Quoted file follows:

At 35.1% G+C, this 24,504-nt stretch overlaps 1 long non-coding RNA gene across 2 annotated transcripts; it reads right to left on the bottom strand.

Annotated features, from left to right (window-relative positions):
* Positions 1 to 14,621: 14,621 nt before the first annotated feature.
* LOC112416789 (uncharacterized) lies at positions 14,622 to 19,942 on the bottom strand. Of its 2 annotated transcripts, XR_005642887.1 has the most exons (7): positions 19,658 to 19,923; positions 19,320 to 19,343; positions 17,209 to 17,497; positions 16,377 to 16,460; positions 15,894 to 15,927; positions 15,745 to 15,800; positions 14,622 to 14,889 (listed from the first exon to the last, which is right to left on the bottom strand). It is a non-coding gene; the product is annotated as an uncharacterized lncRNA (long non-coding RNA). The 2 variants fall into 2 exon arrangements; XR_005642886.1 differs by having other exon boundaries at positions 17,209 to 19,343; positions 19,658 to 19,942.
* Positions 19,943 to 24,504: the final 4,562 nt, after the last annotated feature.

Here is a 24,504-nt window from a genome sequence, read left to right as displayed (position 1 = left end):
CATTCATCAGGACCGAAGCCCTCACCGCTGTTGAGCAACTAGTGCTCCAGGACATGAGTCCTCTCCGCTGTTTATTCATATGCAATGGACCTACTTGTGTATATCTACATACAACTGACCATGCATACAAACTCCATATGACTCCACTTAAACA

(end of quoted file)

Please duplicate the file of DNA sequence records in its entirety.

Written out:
At 35.1% G+C, this 24,504-nt stretch overlaps 1 long non-coding RNA gene across 2 annotated transcripts; it reads right to left on the bottom strand.

Annotated features, from left to right (window-relative positions):
* Positions 1 to 14,621: 14,621 nt before the first annotated feature.
* LOC112416789 (uncharacterized) lies at positions 14,622 to 19,942 on the bottom strand. Of its 2 annotated transcripts, XR_005642887.1 has the most exons (7): positions 19,658 to 19,923; positions 19,320 to 19,343; positions 17,209 to 17,497; positions 16,377 to 16,460; positions 15,894 to 15,927; positions 15,745 to 15,800; positions 14,622 to 14,889 (listed from the first exon to the last, which is right to left on the bottom strand). It is a non-coding gene; the product is annotated as an uncharacterized lncRNA (long non-coding RNA). The 2 variants fall into 2 exon arrangements; XR_005642886.1 differs by having other exon boundaries at positions 17,209 to 19,343; positions 19,658 to 19,942.
* Positions 19,943 to 24,504: the final 4,562 nt, after the last annotated feature.

Here is a 24,504-nt window from a genome sequence, read left to right as displayed (position 1 = left end):
CATTCATCAGGACCGAAGCCCTCACCGCTGTTGAGCAACTAGTGCTCCAGGACATGAGTCCTCTCCGCTGTTTATTCATATGCAATGGACCTACTTGTGTATATCTACATACAACTGACCATGCATACAAACTCCATATGACTCCACTTAAACA